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3-way switch replacement mystery:

I wanted to replace the old, beige toggle switches in our kitchen and hall with Leviton Decora white paddle switches.

The kitchen was easy, just removed the wire from the old switch and immediately put it on the corresponding terminal on the new switch. Dark terminal is common, the 2 brass ones are travelers, ground is ground. Easy peasy worked like a charm.

The hallway: the switches are identical to each other but not like the kitchen, they are older. They don't have ground terminals - what's up with that? There are ground wires passing through each box so I tied into them. The terminals on the switches are all alike - dull brass slotted screw head. I figured if I moved old wires to corresponding position on the new switch the odds would be at least 50:50 it would be correct, Nope. One switch has 1 red, 1 white, 1 black - the other switch 1 white, 2 black. AND inside the box that has 1 white, 2 black, I can see a white wire connected to a red wire, and not connected to anything else. That doesn't seem right... I have not looked inside the light fixture to see what's going on there.

Any explanation for the red and white wires tied together?

Can I find the solution without a meter?

My switches are now wired this way (sorry, no pictures, I put the switches back in the wall and DW won't let me turn the power off to troubleshoot.)

Switch right, looking at switch as installed:

  1. top right terminal: traveler, black

  2. bottom right terminal: common, white

  3. bottom left terminal: traveler, black

(this box has a red and white wire connected together tucked away in the back)

Switch left, looking at switch as installed:

  1. top right terminal: traveler, black

  2. bottom right terminal: common, white

  3. bottom left terminal: traveler, RED

My guess: put the white on traveler, put the black on common.

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    Switch positions/terminals are not standard. you have to look at the diagrams on the boxes to know where/how to hook up the switch. We're going to need more information and pictures are always helpful. Can you install the old switch as it was before? – JACK Aug 7 at 18:49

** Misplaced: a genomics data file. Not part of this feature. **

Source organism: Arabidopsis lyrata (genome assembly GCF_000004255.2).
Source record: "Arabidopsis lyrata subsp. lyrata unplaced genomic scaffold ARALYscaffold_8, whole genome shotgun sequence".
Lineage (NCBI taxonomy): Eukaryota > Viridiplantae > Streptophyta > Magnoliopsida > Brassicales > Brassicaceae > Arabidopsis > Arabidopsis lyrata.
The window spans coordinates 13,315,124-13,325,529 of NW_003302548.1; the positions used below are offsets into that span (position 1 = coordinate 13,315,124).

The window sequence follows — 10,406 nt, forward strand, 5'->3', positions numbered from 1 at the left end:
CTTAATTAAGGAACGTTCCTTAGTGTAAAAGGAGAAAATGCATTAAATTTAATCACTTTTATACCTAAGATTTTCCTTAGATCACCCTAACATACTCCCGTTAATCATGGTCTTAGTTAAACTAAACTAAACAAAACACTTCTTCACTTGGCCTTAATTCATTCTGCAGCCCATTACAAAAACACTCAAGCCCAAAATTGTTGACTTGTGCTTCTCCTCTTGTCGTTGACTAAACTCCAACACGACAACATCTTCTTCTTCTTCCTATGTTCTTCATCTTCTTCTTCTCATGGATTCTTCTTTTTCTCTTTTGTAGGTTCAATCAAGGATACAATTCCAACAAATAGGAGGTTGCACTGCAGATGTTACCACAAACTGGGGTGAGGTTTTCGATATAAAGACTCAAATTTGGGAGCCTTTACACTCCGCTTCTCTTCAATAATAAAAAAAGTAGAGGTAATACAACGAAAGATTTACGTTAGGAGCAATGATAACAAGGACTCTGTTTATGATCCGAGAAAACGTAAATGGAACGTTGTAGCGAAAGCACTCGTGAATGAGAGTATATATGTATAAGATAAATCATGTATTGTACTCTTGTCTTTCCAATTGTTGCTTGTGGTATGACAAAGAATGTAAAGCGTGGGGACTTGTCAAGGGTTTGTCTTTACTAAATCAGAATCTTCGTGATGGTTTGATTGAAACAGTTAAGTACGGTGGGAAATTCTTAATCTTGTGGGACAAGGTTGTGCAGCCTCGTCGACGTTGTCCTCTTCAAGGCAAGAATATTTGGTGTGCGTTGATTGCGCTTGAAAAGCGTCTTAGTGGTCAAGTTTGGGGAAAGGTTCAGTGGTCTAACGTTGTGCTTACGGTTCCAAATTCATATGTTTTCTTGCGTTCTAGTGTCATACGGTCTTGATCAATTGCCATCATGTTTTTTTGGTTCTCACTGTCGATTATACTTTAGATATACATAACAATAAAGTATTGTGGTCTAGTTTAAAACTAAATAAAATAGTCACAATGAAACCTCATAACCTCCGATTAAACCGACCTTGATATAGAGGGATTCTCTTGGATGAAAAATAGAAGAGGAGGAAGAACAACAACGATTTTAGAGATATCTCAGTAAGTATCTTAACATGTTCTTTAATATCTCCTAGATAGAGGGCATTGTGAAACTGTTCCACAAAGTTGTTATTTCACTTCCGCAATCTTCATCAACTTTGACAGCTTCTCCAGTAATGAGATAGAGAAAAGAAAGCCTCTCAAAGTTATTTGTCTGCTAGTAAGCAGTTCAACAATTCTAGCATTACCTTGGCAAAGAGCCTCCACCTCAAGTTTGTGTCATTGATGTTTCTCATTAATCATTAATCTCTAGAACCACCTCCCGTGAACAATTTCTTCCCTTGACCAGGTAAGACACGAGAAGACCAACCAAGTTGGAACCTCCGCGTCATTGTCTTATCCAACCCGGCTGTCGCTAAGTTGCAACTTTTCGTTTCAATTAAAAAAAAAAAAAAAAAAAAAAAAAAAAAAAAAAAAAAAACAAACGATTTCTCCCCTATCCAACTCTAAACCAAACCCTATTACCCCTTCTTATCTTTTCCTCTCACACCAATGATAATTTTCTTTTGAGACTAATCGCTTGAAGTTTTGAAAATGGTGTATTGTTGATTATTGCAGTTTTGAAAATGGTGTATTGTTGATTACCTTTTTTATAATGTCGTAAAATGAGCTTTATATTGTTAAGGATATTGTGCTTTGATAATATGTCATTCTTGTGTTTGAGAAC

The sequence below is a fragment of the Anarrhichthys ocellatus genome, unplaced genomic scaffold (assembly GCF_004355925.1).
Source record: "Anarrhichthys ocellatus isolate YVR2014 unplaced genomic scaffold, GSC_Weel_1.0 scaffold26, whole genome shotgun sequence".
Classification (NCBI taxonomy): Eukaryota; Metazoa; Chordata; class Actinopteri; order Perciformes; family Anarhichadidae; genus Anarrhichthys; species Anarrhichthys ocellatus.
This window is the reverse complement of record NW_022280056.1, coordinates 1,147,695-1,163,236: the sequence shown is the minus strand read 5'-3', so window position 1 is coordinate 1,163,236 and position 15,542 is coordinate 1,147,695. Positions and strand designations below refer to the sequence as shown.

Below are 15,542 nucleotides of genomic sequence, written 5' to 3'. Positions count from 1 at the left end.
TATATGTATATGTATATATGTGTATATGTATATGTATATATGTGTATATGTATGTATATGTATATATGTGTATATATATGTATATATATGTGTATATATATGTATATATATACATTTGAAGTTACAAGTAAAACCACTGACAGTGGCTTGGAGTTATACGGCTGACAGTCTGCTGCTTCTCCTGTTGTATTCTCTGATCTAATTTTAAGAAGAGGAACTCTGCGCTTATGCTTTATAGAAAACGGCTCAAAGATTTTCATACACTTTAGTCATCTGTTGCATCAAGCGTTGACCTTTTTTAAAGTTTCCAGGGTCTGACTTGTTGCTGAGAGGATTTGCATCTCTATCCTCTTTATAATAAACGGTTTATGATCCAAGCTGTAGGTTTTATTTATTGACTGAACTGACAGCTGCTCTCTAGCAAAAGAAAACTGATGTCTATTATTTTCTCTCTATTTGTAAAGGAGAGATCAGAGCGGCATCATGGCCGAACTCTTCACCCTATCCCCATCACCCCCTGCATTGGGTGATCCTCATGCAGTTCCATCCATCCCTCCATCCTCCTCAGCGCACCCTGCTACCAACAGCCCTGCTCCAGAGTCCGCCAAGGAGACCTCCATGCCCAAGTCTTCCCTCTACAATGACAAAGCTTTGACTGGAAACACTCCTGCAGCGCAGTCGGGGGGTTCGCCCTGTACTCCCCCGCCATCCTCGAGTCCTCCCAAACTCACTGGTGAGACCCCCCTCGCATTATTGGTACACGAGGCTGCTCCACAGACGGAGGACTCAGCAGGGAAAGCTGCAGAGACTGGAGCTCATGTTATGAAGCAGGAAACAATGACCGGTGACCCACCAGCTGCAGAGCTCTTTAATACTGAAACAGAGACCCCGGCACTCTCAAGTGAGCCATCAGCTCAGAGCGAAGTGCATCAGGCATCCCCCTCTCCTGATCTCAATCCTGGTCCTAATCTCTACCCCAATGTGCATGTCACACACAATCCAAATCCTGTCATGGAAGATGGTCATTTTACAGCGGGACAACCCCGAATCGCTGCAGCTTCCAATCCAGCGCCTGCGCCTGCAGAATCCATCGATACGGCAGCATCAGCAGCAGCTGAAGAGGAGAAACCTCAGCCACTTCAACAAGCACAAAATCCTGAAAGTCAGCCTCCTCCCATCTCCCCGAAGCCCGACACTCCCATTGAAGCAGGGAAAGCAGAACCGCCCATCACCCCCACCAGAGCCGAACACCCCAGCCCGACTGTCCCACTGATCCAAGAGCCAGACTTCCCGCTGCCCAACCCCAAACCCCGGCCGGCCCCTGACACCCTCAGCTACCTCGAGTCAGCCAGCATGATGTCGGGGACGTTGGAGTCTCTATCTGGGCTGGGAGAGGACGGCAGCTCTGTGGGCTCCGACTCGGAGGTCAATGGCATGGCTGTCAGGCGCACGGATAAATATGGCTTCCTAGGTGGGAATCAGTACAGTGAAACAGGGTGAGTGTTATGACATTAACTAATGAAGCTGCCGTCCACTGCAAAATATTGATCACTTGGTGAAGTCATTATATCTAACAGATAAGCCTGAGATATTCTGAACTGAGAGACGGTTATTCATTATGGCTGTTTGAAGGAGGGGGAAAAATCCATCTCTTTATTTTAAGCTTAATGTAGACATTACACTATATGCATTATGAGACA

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Yeah, you had the right idea about screw color, but worrying about physical position was a dead-end. There's no standard. Every manufacturer changes the screw positions on every model every week.

Don't sweat the differing wire colors. Wire colors are also completely meaningless in 3-ways since all 3 wires are often hot. The three colors are due to the limitations of using multi-wire cable. In conduit, when I pick the colors, travelers are the 2 yellow wires. There's no Code requirement that "travelers must be color X and color Y" because there are other Code requirements that certain other wires must be certain colors.

The 2 travelers can be determined by the fact that they are always in the same cable.

If all 3 wires are in the same cable, then look for one wire that is hot at all times regardless of the position of the other 3-way - that is common.

If that is not present, then look for the two wires that change hotness when the other 3-way is thrown - those are travelers.

I'm a big believer in marking travelers both with yellow tape. There is no need to distinguish 2 travelers from each other. But 2 yellows in a box is distinctive.

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